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More Billy Cobham

Billy Cobham - drums, percussion
Mark Soskin - keyboards
Randy Jackson - bass
Ray Mouton - guitar
Charles Singleton - guitar
Alvin Baptiste - clarinet, saxophone, flute

Anyone who has ever heard Billy Cobham will attest to his virtuosity. Few drummers have ever approached his level of technical proficiency. However, Cobham has always displayed a deep understanding of melody, nuance and structure in addition to rhythm, setting him apart from many of his contemporaries. From the onset of his career as a bandleader, Cobham has shown remarkable insight when choosing who to work with, often collaborating with musicians from both inside and outside the jazz genre. On his first album, he brought in rock guitarist Tommy Bolin, which produced astounding music, resulting in some of the best work of Bolin's entire career. On subsequent recordings, former Blood, Sweat & Tears saxman, Randy Brecker, was prominently featured and the list goes on.

For this 1978 outing, Cobham assembled yet another outstanding band, this time featuring Randy Jackson (then better known as the bass player for Journey, but now a household name as a judge on American Idol), who lays down grooves with a technical ability well beyond his years. Add to this the virtuosity of Mark Soskin on keyboards and two quite different, yet complimentary lead guitarists, Ray Mouton and Charles Singleton, and you have a band featuring some very heavy hitters. The icing on this incredible aggregation is reed and flute man, Alvin Baptiste, who not only contributes greatly to Cobham's music, but also contributes the most outstanding and adventurous composition of the entire set.

The late 1970s were a strange transitional time in the world of jazz/fusion. After the initial creativity in the early to mid-1970s that began with Miles Davis and reached its apex with the work of Mahavishnu Orchestra (of which Cobham was an integral part), jazz musicians began moving away from dense heavier music. What is now referred to as "smooth jazz" was beginning to become fashionable, and groups that were essentially soulless were now becoming popular. Cobham was not immune and evolved along with this to some degree, but was still creating music that was more exciting and adventurous than most during this era.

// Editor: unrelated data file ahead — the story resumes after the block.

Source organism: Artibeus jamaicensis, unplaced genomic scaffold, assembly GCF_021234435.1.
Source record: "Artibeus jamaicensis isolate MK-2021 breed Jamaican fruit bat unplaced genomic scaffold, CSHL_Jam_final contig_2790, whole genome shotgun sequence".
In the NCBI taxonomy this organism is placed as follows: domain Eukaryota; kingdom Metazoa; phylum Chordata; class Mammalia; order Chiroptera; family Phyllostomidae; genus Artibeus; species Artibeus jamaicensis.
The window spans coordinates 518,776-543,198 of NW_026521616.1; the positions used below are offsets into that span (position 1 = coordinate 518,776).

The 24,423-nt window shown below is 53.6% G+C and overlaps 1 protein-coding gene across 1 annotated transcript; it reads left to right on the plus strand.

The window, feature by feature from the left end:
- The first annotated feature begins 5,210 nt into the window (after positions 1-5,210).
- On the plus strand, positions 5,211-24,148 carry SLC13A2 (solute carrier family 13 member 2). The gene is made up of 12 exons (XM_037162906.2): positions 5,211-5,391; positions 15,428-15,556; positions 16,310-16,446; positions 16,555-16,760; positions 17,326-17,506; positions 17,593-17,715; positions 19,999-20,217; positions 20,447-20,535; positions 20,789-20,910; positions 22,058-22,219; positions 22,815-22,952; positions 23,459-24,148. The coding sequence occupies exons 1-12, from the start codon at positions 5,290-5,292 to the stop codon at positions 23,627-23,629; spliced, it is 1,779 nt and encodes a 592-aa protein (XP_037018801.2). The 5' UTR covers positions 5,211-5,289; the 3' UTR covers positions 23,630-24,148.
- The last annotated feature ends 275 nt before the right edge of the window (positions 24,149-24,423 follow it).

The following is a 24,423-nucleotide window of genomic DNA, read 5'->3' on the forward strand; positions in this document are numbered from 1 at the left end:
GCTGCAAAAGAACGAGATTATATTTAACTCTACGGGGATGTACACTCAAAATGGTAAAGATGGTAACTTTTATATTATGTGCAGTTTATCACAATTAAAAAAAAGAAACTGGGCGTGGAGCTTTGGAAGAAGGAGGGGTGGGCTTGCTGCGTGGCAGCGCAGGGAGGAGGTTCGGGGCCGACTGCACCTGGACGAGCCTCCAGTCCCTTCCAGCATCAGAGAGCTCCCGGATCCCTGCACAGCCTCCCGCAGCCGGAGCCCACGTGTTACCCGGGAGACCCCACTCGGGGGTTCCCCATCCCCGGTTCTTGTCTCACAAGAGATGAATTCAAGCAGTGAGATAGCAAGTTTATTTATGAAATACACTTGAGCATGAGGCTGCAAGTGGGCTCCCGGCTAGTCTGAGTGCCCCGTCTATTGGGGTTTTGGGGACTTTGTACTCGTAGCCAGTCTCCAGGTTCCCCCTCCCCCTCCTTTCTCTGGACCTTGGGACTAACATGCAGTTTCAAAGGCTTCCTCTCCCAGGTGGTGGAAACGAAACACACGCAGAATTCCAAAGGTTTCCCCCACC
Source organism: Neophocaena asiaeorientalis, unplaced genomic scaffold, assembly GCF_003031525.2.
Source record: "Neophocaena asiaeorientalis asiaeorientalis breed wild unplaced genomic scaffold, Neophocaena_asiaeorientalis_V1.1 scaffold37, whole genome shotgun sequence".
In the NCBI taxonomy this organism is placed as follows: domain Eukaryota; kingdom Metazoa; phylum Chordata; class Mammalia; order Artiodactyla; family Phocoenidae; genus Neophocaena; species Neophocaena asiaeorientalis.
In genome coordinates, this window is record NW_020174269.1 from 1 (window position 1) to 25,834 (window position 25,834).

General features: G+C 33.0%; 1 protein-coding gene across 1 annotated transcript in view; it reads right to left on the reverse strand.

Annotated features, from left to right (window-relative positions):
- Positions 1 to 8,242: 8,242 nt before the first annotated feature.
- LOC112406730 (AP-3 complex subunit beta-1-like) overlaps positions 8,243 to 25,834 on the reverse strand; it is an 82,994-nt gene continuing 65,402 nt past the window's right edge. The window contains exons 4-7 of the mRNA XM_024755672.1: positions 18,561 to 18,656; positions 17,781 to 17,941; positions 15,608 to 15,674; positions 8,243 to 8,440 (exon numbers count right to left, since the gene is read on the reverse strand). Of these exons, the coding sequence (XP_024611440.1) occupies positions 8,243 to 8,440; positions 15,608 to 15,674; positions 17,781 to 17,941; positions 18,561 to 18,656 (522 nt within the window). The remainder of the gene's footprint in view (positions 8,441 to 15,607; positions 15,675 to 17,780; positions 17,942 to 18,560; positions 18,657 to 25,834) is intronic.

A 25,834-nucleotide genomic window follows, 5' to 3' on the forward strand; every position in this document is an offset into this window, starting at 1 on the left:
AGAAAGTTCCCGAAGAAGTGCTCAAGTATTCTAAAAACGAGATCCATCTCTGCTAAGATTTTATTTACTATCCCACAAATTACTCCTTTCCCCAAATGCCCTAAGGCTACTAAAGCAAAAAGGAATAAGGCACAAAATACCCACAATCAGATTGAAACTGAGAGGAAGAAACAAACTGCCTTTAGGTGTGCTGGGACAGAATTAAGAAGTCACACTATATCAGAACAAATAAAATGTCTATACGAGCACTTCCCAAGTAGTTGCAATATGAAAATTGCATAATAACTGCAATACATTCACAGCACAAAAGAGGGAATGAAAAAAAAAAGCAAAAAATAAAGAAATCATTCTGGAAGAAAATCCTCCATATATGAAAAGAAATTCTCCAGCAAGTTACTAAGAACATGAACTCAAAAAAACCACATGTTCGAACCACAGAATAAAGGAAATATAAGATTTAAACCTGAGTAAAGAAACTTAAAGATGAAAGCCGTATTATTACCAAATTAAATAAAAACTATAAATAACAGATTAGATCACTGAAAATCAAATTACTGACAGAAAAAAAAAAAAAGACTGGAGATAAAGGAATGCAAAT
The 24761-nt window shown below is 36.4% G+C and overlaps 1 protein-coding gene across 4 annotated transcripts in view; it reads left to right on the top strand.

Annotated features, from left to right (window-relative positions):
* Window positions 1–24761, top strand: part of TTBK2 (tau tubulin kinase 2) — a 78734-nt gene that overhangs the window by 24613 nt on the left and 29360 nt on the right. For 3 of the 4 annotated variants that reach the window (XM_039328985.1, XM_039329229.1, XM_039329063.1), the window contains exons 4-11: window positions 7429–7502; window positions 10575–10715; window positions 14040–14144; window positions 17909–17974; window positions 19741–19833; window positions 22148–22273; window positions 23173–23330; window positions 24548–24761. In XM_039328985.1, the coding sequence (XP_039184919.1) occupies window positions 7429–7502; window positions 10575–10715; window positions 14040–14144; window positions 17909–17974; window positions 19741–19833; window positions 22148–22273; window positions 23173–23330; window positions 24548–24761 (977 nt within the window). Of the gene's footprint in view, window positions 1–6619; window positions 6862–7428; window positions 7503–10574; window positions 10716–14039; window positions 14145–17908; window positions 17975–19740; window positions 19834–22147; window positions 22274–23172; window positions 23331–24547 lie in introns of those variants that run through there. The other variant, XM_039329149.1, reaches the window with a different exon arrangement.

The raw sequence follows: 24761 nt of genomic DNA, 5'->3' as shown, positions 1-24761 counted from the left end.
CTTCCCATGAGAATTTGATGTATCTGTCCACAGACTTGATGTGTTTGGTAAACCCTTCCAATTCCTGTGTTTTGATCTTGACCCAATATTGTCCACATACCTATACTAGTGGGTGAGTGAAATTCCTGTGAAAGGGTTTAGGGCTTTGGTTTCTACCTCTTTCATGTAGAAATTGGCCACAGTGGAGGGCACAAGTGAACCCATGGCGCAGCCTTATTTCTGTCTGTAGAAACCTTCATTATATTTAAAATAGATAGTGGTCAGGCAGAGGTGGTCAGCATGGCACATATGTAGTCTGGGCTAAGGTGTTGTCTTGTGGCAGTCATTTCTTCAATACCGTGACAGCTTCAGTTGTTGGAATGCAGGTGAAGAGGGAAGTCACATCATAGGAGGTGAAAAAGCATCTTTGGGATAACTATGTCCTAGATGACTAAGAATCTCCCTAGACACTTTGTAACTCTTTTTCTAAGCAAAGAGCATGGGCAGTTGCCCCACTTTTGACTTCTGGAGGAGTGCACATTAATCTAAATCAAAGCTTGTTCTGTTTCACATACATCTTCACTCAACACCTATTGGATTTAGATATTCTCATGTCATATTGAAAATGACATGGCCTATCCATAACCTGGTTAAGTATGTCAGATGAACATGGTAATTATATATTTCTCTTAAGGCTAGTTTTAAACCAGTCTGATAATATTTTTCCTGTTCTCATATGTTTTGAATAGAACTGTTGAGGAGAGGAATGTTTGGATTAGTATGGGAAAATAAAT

This set at New York City's Bottom Line, one of several sets recorded by King Biscuit Flower Hour, captures this new lineup shortly after the tour began, when they were truly beginning to gel as a unit. Cobham was promoting his Magic album at the time, so it's no surprise that this material is prominently featured in this set. The set opening "On A Magic Carpet Ride," the lovely nuanced "Leeward Winds" and the encore "Magic" all derive from this album. These tracks display a band creatively responding to each other and reacting to the heat of the moment.

This is displayed best, however, on Alvin Baptiste's composition "Ayajala," which gets the full exploratory treatment. Clocking in at well over half an hour, the spontaneous sparks are flying here, with outstanding solos prominently featured from all involved. Following this lengthy track, Cobham even tells the audience that after two weeks of working on this composition, this was the best performance they had executed thus far.

The "Leeward Winds" that follows brings the intensity level way down for a more introspective piece of music that veers into that "smooth jazz" category, but still retains interest thanks to Baptiste's lovely flute playing. Following a connective funky interlude featuring some amusing clarinet work from Baptiste, this sequence rips into one of Cobham's classics, "Stratus." This version has its moments and Singleton and Mouton both play impressively, but it simply doesn't have the burning edge that Tommy Bolin's guitar provided on the original. If anything, Baptiste and Soskin are really the outstanding soloists here.

Overall, this is a remarkable set with plenty of energy. This recording gives one the chance to venture back in musical history, right before jazz/fusion burned itself out. Many electrifying solos are featured as well as outstanding rhythm section grooves. Needless to say, the drumming is consistently amazing and admirers of technique will be awed by Cobham, who remains a technician without peer.